Jun 27, 2019 2:33 AM
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Shell Bell finds Milliways once when she is eighteen. She has been there for two days now, setting up her sign ten minutes out of every waking hour, wiping down tables for her quarters in the staff area, eating buttery potatoes (she has been told that this is a complete nutrient package, for humans). Her wand is holding a bun of hair in place on the back of her head. Her shells are stashed safely in her room; she's budgeting carefully and she'll pay her tab when she leaves.

No one's talked to her due to the sign yet. They don't always. She sets it up anyway, like clockwork, so everyone gets the chance.
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Someone is watching her.

Someone wearing a plain brown cotton dress, who stands like she is ready to bolt or kill something at a moment's notice, even though she is perfectly still and at a casual glance might even look relaxed.

Someone whom Shell Bell might recognize, if she happens to know what the victor of the seventy-first Hunger Games looked like.
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Shell Bell does in fact know what that person looks like. And since Shell Bell was on television herself not long before, albeit for only a minute, she is a little concerned that she will also be recognized. She's never met anyone else from Panem here. Maybe this is an alternate. She shouldn't be so nervous. The District Four tributes from that year weren't even people she knew; the district is big and they lived in other towns.

But why, why is Sherlock Stark watching her?

There's no point in taking down the sign and hoping to gather less attention. Sherlock has already seen it.
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Sherlock comes to stand in front of her table.

"Bell Swan," she observes.

A slight, slight smile turns up one corner of her mouth.

"I am intrigued by the sign."
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"It's there to intrigue," Shell Bell says.

It's not there to intrigue Sherlock, but it is there to intrigue.
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"Is it true?"

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"I think so. I haven't met any others of me. But I've met people who've met some. And two people have erred on the side of calling me Your Majesty rather than trying to figure out if I was a majesty first."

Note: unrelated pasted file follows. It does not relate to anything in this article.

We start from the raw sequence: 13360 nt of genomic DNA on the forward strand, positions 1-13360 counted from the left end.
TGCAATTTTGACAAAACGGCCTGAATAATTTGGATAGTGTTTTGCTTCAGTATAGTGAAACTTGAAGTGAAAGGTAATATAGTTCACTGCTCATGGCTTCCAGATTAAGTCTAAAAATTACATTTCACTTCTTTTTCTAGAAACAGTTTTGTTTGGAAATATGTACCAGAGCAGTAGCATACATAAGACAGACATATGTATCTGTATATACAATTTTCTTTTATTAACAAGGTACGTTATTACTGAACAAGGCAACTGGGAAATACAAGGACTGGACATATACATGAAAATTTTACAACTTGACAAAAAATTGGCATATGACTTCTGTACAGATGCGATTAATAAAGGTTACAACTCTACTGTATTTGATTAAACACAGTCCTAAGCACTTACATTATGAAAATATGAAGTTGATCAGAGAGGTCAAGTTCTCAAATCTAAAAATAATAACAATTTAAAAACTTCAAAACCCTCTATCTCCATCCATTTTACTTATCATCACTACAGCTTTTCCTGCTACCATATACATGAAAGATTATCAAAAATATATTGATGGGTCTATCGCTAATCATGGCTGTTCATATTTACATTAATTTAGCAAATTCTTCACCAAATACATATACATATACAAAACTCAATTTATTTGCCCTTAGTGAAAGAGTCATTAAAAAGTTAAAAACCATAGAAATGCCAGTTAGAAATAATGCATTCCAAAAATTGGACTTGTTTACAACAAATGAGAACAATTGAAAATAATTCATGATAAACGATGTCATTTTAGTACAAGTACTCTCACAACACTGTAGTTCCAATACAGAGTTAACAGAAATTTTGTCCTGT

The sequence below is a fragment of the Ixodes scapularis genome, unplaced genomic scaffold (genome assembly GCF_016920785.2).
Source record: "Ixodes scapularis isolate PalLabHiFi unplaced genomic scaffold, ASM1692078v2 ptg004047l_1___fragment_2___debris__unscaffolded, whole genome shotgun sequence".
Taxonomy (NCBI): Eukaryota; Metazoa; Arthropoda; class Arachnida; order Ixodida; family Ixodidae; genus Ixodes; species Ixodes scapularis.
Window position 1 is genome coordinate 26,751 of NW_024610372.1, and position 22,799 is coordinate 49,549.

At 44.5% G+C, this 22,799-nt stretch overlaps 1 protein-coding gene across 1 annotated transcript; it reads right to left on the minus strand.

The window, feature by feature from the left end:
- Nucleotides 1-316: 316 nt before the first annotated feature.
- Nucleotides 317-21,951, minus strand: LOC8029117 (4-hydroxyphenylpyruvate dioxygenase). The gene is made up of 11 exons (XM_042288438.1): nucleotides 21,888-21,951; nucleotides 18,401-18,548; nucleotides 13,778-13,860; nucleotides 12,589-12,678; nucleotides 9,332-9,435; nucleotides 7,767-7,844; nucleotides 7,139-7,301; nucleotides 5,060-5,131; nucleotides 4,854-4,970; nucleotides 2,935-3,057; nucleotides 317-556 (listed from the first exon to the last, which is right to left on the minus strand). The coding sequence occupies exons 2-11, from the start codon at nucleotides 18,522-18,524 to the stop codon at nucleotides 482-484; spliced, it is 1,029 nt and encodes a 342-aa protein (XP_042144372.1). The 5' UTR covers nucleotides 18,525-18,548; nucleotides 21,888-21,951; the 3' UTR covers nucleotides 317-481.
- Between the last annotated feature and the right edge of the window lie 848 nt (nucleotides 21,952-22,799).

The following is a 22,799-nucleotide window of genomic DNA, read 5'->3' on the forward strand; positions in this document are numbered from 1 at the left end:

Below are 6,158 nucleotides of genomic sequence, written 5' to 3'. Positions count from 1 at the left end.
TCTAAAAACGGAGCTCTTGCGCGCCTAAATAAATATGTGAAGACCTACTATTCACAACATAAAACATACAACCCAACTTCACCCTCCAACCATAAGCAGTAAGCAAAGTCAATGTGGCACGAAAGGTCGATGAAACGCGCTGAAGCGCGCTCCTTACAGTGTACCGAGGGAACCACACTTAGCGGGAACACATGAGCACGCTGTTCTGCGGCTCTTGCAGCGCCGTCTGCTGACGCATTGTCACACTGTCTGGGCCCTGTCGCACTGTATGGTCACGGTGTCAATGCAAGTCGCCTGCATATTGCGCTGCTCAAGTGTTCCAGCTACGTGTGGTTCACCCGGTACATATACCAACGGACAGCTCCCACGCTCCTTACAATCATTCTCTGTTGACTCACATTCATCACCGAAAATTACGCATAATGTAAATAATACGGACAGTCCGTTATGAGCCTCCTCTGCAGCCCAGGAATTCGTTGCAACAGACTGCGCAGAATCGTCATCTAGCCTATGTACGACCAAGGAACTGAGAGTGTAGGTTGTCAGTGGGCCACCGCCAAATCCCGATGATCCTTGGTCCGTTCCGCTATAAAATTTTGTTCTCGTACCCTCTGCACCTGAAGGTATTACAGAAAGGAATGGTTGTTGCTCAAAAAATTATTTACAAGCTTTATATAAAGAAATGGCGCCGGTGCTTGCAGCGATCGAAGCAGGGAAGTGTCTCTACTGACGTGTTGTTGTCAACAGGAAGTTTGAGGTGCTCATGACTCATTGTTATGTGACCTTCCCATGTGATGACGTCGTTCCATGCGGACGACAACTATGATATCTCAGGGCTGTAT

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"An interesting sort of horizontal legacy. The majority of my alternates seem to be male," she says with a hint of distaste, "and renowned for their genius at reasoning from observed facts."

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"Bells - well - most of them are called Bella - seem to need magic to take over anything," Shell Bell volunteers. "So I probably won't. Take over anything. Please don't kill me."

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"I am not going to kill you," says Sherlock. "Unless you present a threat to my brother, but that seems unlikely. What sorts of advice do you tend to give?"

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"People explain their magic systems. Or sometimes their fancy technology. And I ask them questions, and I tell them what I'd try to find out the answers to the questions they can't answer. And then I tell them what I'd do with what they have to get - whatever they want. They have to specify or I don't know what to do with them."

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"Hm," says Sherlock.

"May I sit?"
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Shell Bell nods.

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Sherlock takes a seat.

"I want to overthrow the Capitol," she says, characteristically level. "Advise me."
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"What do you have?" Bella asks instantly. "Anything special?"

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"Myself and my brother," she says. "If you saw our Games, I assume you can extrapolate."